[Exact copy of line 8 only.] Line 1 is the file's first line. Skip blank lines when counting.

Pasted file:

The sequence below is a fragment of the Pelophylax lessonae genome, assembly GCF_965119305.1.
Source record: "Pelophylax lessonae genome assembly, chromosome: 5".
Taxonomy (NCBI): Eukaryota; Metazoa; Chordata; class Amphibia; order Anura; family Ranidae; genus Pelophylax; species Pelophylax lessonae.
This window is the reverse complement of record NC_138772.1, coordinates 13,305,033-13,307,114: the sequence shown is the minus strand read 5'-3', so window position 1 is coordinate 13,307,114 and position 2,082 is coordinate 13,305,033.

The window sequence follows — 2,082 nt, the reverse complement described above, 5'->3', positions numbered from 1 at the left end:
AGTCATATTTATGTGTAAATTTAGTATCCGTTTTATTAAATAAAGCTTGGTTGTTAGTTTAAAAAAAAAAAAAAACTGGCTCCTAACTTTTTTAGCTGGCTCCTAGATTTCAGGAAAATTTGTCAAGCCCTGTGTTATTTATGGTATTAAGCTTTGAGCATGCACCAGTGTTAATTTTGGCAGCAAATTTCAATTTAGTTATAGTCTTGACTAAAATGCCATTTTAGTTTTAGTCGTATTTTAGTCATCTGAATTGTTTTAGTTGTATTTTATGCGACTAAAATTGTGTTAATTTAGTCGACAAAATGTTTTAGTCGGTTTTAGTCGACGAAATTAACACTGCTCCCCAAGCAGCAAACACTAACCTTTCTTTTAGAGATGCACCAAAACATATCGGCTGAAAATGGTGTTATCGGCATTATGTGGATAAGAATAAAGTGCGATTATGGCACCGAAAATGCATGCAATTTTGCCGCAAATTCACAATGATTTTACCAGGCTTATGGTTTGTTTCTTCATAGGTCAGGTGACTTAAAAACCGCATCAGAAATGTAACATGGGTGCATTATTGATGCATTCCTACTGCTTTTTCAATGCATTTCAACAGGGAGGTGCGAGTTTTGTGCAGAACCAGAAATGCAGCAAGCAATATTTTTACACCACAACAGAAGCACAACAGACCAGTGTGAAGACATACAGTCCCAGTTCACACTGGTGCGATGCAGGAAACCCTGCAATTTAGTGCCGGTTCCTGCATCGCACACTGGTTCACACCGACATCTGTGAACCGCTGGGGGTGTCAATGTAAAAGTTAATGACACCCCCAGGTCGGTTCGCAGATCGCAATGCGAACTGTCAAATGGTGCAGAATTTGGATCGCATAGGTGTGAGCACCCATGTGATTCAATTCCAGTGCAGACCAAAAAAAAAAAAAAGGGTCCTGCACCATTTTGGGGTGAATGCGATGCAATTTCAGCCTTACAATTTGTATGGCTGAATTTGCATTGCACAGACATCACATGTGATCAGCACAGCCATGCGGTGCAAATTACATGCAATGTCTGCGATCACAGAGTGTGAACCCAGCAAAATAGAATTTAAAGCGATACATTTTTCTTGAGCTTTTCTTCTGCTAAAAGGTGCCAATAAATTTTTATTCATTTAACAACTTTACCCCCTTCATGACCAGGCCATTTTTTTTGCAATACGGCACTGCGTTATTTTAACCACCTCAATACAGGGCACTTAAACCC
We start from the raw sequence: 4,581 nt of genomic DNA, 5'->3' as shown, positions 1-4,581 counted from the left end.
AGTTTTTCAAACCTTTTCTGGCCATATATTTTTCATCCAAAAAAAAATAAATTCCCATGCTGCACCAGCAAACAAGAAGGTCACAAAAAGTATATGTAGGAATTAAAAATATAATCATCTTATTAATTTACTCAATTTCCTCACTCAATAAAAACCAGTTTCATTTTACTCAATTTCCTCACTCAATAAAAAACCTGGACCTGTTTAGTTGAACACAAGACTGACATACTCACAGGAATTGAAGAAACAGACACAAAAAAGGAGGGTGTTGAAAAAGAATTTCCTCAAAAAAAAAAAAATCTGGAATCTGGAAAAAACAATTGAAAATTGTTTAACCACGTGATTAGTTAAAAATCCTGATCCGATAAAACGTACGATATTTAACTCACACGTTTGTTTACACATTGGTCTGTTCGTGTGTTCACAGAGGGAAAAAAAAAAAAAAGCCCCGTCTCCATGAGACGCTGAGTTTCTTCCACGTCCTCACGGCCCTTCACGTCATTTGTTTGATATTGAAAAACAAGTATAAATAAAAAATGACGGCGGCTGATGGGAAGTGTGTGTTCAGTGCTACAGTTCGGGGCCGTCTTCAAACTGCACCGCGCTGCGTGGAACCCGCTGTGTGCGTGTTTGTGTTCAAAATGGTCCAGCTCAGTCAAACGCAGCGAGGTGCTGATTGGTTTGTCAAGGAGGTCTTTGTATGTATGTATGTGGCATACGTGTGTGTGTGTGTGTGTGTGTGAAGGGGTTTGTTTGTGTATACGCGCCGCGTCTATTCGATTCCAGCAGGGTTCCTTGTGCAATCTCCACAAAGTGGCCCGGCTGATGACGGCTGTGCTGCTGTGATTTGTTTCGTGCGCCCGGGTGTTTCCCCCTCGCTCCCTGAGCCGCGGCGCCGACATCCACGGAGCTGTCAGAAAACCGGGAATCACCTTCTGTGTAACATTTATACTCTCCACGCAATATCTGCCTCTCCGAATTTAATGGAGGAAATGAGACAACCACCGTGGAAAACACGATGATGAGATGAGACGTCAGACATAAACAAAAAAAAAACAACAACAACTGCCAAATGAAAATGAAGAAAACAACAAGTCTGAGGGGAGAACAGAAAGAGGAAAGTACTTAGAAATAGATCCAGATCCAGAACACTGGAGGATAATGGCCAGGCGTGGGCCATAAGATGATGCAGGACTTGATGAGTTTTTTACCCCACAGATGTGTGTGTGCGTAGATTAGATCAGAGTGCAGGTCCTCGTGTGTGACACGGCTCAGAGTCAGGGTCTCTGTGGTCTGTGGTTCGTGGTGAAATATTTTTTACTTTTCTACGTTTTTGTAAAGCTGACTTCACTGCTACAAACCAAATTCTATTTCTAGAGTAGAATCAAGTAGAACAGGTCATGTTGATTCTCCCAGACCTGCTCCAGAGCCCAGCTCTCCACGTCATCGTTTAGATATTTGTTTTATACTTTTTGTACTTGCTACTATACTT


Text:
AGTTTTTCAAACCTTTTCTGGCCATATATTTTTCATCCAAAAAAAAATAAATTCCCATGCTGCACCAGCAAACAAGAAGGTCACAAAAAGTATATGTAGGAATTAAAAATATAATCATCTTATTAATTTACTCAATTTCCTCACTCAATAAAAACCAGTTTCATTTTACTCAATTTCCTCACTCAATAAAAAACCTGGACCTGTTTAGTTGAACACAAGACTGACATACTCACAGGAATTGAAGAAACAGACACAAAAAAGGAGGGTGTTGAAAAAGAATTTCCTCAAAAAAAAAAAAATCTGGAATCTGGAAAAAACAATTGAAAATTGTTTAACCACGTGATTAGTTAAAAATCCTGATCCGATAAAACGTACGATATTTAACTCACACGTTTGTTTACACATTGGTCTGTTCGTGTGTTCACAGAGGGAAAAAAAAAAAAAAGCCCCGTCTCCATGAGACGCTGAGTTTCTTCCACGTCCTCACGGCCCTTCACGTCATTTGTTTGATATTGAAAAACAAGTATAAATAAAAAATGACGGCGGCTGATGGGAAGTGTGTGTTCAGTGCTACAGTTCGGGGCCGTCTTCAAACTGCACCGCGCTGCGTGGAACCCGCTGTGTGCGTGTTTGTGTTCAAAATGGTCCAGCTCAGTCAAACGCAGCGAGGTGCTGATTGGTTTGTCAAGGAGGTCTTTGTATGTATGTATGTGGCATACGTGTGTGTGTGTGTGTGTGTGTGAAGGGGTTTGTTTGTGTATACGCGCCGCGTCTATTCGATTCCAGCAGGGTTCCTTGTGCAATCTCCACAAAGTGGCCCGGCTGATGACGGCTGTGCTGCTGTGATTTGTTTCGTGCGCCCGGGTGTTTCCCCCTCGCTCCCTGAGCCGCGGCGCCGACATCCACGGAGCTGTCAGAAAACCGGGAATCACCTTCTGTGTAACATTTATACTCTCCACGCAATATCTGCCTCTCCGAATTTAATGGAGGAAATGAGACAACCACCGTGGAAAACACGATGATGAGATGAGACGTCAGACATAAACAAAAAAAAAACAACAACAACTGCCAAATGAAAATGAAGAAAACAACAAGTCTGAGGGGAGAACAGAAAGAGGAAAGTACTTAGAAATAGATCCAGATCCAGAACACTGGAGGATAATGGCCAGGCGTGGGCCATAAGATGATGCAGGACTTGATGAGTTTTTTACCCCACAGATGTGTGTGTGCGTAGATTAGATCAGAGTGCAGGTCCTCGTGTGTGACACGGCTCAGAGTCAGGGTCTCTGTGGTCTGTGGTTCGTGGTGAAATATTTTTTACTTTTCTACGTTTTTGTAAAGCTGACTTCACTGCTACAAACCAAATTCTATTTCTAGAGTAGAATCAAGTAGAACAGGTCATGTTGATTCTCCCAGACCTGCTCCAGAGCCCAGCTCTCCACGTCATCGTTTAGATATTTGTTTTATACTTTTTGTACTTGCTACTATACTT